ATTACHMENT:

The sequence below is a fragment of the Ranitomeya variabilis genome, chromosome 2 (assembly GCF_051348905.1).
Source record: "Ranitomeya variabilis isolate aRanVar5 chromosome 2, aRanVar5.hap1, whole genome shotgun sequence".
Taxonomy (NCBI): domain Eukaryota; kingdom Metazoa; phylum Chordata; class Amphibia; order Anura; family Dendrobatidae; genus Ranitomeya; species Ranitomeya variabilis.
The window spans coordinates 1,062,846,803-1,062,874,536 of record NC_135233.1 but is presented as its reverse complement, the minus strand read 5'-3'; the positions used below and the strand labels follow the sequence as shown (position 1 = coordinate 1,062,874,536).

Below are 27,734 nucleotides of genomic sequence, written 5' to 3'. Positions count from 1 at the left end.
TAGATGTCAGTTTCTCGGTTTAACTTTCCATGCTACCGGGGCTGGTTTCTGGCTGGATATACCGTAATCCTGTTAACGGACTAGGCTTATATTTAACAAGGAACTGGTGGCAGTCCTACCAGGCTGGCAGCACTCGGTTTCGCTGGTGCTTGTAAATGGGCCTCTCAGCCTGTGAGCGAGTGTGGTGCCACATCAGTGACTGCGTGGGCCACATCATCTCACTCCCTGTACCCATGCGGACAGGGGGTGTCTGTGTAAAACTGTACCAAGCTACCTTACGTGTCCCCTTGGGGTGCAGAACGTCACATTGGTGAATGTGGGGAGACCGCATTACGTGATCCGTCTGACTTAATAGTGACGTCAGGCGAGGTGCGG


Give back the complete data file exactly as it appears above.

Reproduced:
The sequence below is a fragment of the Ranitomeya variabilis genome, chromosome 2 (assembly GCF_051348905.1).
Source record: "Ranitomeya variabilis isolate aRanVar5 chromosome 2, aRanVar5.hap1, whole genome shotgun sequence".
Taxonomy (NCBI): domain Eukaryota; kingdom Metazoa; phylum Chordata; class Amphibia; order Anura; family Dendrobatidae; genus Ranitomeya; species Ranitomeya variabilis.
The window spans coordinates 1,062,846,803-1,062,874,536 of record NC_135233.1 but is presented as its reverse complement, the minus strand read 5'-3'; the positions used below and the strand labels follow the sequence as shown (position 1 = coordinate 1,062,874,536).

Below are 27,734 nucleotides of genomic sequence, written 5' to 3'. Positions count from 1 at the left end.
TAGATGTCAGTTTCTCGGTTTAACTTTCCATGCTACCGGGGCTGGTTTCTGGCTGGATATACCGTAATCCTGTTAACGGACTAGGCTTATATTTAACAAGGAACTGGTGGCAGTCCTACCAGGCTGGCAGCACTCGGTTTCGCTGGTGCTTGTAAATGGGCCTCTCAGCCTGTGAGCGAGTGTGGTGCCACATCAGTGACTGCGTGGGCCACATCATCTCACTCCCTGTACCCATGCGGACAGGGGGTGTCTGTGTAAAACTGTACCAAGCTACCTTACGTGTCCCCTTGGGGTGCAGAACGTCACATTGGTGAATGTGGGGAGACCGCATTACGTGATCCGTCTGACTTAATAGTGACGTCAGGCGAGGTGCGG